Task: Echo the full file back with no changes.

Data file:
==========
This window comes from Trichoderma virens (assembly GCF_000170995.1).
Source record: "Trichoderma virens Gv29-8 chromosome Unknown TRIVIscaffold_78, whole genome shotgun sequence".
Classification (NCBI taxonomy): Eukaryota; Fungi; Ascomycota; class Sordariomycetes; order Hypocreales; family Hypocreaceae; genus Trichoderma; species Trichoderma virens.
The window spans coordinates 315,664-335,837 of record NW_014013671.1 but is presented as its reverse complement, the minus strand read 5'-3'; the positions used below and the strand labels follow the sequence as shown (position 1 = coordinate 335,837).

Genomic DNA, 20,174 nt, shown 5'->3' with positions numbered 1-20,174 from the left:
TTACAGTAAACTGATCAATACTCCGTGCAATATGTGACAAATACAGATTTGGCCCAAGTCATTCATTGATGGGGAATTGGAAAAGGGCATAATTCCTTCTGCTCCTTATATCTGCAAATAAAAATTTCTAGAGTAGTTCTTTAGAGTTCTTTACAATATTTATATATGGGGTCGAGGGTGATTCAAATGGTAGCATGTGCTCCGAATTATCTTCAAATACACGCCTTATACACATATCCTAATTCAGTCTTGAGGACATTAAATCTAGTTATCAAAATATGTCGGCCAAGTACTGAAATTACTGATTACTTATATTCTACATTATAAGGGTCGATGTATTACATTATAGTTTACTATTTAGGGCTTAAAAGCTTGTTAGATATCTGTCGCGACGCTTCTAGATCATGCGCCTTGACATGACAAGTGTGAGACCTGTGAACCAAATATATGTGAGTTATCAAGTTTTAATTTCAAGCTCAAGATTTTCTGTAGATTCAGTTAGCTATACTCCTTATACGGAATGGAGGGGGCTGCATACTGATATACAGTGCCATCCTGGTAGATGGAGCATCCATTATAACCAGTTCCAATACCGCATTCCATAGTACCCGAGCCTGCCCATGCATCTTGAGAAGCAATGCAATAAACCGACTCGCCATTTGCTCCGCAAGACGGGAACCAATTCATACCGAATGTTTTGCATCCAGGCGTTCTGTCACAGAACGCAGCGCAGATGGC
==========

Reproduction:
This window comes from Trichoderma virens (assembly GCF_000170995.1).
Source record: "Trichoderma virens Gv29-8 chromosome Unknown TRIVIscaffold_78, whole genome shotgun sequence".
Classification (NCBI taxonomy): Eukaryota; Fungi; Ascomycota; class Sordariomycetes; order Hypocreales; family Hypocreaceae; genus Trichoderma; species Trichoderma virens.
The window spans coordinates 315,664-335,837 of record NW_014013671.1 but is presented as its reverse complement, the minus strand read 5'-3'; the positions used below and the strand labels follow the sequence as shown (position 1 = coordinate 335,837).

Genomic DNA, 20,174 nt, shown 5'->3' with positions numbered 1-20,174 from the left:
TTACAGTAAACTGATCAATACTCCGTGCAATATGTGACAAATACAGATTTGGCCCAAGTCATTCATTGATGGGGAATTGGAAAAGGGCATAATTCCTTCTGCTCCTTATATCTGCAAATAAAAATTTCTAGAGTAGTTCTTTAGAGTTCTTTACAATATTTATATATGGGGTCGAGGGTGATTCAAATGGTAGCATGTGCTCCGAATTATCTTCAAATACACGCCTTATACACATATCCTAATTCAGTCTTGAGGACATTAAATCTAGTTATCAAAATATGTCGGCCAAGTACTGAAATTACTGATTACTTATATTCTACATTATAAGGGTCGATGTATTACATTATAGTTTACTATTTAGGGCTTAAAAGCTTGTTAGATATCTGTCGCGACGCTTCTAGATCATGCGCCTTGACATGACAAGTGTGAGACCTGTGAACCAAATATATGTGAGTTATCAAGTTTTAATTTCAAGCTCAAGATTTTCTGTAGATTCAGTTAGCTATACTCCTTATACGGAATGGAGGGGGCTGCATACTGATATACAGTGCCATCCTGGTAGATGGAGCATCCATTATAACCAGTTCCAATACCGCATTCCATAGTACCCGAGCCTGCCCATGCATCTTGAGAAGCAATGCAATAAACCGACTCGCCATTTGCTCCGCAAGACGGGAACCAATTCATACCGAATGTTTTGCATCCAGGCGTTCTGTCACAGAACGCAGCGCAGATGGC